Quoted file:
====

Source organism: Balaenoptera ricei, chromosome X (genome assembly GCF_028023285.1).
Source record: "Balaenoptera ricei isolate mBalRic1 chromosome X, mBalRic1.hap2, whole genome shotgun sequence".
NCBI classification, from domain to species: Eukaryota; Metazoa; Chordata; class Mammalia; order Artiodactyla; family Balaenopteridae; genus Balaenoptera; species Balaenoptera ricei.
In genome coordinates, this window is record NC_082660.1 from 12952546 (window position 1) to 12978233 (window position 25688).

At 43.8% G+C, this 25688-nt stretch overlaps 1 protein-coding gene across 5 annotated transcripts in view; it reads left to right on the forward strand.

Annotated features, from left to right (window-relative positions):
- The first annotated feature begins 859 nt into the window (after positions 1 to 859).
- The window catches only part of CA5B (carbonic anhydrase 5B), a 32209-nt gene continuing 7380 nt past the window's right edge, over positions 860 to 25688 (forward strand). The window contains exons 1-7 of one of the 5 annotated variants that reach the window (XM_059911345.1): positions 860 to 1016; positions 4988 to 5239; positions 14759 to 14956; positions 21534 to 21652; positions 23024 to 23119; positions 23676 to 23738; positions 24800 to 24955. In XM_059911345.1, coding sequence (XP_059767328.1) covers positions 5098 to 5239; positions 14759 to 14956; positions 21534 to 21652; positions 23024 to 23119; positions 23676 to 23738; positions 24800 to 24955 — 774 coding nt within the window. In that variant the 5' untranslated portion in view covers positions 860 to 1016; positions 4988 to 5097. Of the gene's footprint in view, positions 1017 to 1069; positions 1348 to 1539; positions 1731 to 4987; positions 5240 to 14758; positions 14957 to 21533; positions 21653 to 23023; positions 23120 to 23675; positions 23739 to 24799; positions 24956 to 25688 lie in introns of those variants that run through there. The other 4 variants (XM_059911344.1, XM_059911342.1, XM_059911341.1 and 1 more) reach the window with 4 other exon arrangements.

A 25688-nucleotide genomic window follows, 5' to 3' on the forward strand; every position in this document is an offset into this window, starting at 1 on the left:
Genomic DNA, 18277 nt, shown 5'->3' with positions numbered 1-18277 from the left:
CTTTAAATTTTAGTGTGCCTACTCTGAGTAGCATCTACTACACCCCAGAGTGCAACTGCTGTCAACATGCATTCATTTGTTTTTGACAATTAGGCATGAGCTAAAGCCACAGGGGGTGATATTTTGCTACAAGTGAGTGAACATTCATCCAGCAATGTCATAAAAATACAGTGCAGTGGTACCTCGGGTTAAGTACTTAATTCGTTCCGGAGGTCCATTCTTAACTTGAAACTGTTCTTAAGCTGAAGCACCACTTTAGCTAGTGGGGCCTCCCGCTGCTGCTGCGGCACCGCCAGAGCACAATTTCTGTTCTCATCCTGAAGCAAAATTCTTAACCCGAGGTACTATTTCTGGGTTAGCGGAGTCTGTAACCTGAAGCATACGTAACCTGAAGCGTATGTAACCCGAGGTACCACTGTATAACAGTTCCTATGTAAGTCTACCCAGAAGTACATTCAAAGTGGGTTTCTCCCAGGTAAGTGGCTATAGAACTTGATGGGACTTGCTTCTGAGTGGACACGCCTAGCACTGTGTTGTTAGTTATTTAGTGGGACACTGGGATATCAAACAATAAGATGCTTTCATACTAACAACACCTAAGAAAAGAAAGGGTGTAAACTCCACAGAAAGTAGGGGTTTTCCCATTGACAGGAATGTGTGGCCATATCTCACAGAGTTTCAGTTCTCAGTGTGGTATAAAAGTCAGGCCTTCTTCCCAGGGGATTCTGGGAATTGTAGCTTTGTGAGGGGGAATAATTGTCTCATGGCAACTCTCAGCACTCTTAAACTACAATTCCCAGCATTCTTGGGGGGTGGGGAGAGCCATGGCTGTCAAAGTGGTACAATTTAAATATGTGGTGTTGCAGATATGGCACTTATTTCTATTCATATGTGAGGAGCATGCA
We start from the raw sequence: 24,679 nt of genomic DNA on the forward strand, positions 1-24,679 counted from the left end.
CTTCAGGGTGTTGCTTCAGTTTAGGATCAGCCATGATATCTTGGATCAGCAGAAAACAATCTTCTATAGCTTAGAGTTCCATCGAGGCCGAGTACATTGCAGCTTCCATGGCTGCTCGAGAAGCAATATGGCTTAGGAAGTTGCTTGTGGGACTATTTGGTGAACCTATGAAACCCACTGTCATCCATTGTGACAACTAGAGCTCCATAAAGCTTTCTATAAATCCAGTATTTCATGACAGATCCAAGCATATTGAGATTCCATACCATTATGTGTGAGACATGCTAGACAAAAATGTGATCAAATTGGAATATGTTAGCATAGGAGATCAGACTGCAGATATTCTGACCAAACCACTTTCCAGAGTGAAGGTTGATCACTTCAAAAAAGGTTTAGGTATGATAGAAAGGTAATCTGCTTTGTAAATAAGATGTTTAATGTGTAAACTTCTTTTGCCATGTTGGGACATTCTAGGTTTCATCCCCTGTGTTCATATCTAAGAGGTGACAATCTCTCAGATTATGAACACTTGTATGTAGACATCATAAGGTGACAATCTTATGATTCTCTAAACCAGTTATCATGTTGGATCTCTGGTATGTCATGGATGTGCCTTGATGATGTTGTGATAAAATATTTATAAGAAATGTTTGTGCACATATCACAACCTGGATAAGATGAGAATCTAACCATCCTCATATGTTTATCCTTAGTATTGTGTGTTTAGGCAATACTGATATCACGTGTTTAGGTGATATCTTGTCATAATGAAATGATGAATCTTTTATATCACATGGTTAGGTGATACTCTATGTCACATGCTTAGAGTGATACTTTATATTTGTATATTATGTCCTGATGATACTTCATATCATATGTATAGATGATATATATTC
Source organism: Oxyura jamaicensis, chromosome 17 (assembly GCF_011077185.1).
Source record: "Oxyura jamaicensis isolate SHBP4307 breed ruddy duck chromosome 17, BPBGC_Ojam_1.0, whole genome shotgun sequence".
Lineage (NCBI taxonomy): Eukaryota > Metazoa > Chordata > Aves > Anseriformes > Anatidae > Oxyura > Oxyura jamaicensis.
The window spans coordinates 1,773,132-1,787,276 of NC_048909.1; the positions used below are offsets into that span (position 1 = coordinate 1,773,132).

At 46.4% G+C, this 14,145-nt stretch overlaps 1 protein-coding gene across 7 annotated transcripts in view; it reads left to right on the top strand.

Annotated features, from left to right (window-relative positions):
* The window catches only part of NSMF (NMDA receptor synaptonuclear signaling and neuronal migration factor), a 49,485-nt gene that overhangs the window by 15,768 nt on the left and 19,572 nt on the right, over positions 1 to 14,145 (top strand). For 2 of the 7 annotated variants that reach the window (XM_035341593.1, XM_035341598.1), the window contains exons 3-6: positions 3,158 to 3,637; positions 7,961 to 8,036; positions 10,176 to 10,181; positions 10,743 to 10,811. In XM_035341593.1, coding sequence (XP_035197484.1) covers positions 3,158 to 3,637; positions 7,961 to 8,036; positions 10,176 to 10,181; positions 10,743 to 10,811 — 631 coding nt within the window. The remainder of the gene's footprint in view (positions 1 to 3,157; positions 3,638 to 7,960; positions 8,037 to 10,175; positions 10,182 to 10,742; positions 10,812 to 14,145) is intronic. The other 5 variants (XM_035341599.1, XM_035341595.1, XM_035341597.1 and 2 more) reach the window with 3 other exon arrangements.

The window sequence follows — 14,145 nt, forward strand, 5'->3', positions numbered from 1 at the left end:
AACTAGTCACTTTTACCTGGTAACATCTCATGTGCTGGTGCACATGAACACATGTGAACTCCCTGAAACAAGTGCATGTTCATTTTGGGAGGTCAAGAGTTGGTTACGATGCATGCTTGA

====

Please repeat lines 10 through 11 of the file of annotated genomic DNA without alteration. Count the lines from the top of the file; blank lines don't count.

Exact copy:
Genomic DNA, 18277 nt, shown 5'->3' with positions numbered 1-18277 from the left:
CTTTAAATTTTAGTGTGCCTACTCTGAGTAGCATCTACTACACCCCAGAGTGCAACTGCTGTCAACATGCATTCATTTGTTTTTGACAATTAGGCATGAGCTAAAGCCACAGGGGGTGATATTTTGCTACAAGTGAGTGAACATTCATCCAGCAATGTCATAAAAATACAGTGCAGTGGTACCTCGGGTTAAGTACTTAATTCGTTCCGGAGGTCCATTCTTAACTTGAAACTGTTCTTAAGCTGAAGCACCACTTTAGCTAGTGGGGCCTCCCGCTGCTGCTGCGGCACCGCCAGAGCACAATTTCTGTTCTCATCCTGAAGCAAAATTCTTAACCCGAGGTACTATTTCTGGGTTAGCGGAGTCTGTAACCTGAAGCATACGTAACCTGAAGCGTATGTAACCCGAGGTACCACTGTATAACAGTTCCTATGTAAGTCTACCCAGAAGTACATTCAAAGTGGGTTTCTCCCAGGTAAGTGGCTATAGAACTTGATGGGACTTGCTTCTGAGTGGACACGCCTAGCACTGTGTTGTTAGTTATTTAGTGGGACACTGGGATATCAAACAATAAGATGCTTTCATACTAACAACACCTAAGAAAAGAAAGGGTGTAAACTCCACAGAAAGTAGGGGTTTTCCCATTGACAGGAATGTGTGGCCATATCTCACAGAGTTTCAGTTCTCAGTGTGGTATAAAAGTCAGGCCTTCTTCCCAGGGGATTCTGGGAATTGTAGCTTTGTGAGGGGGAATAATTGTCTCATGGCAACTCTCAGCACTCTTAAACTACAATTCCCAGCATTCTTGGGGGGTGGGGAGAGCCATGGCTGTCAAAGTGGTACAATTTAAATATGTGGTGTTGCAGATATGGCACTTATTTCTATTCATATGTGAGGAGCATGCA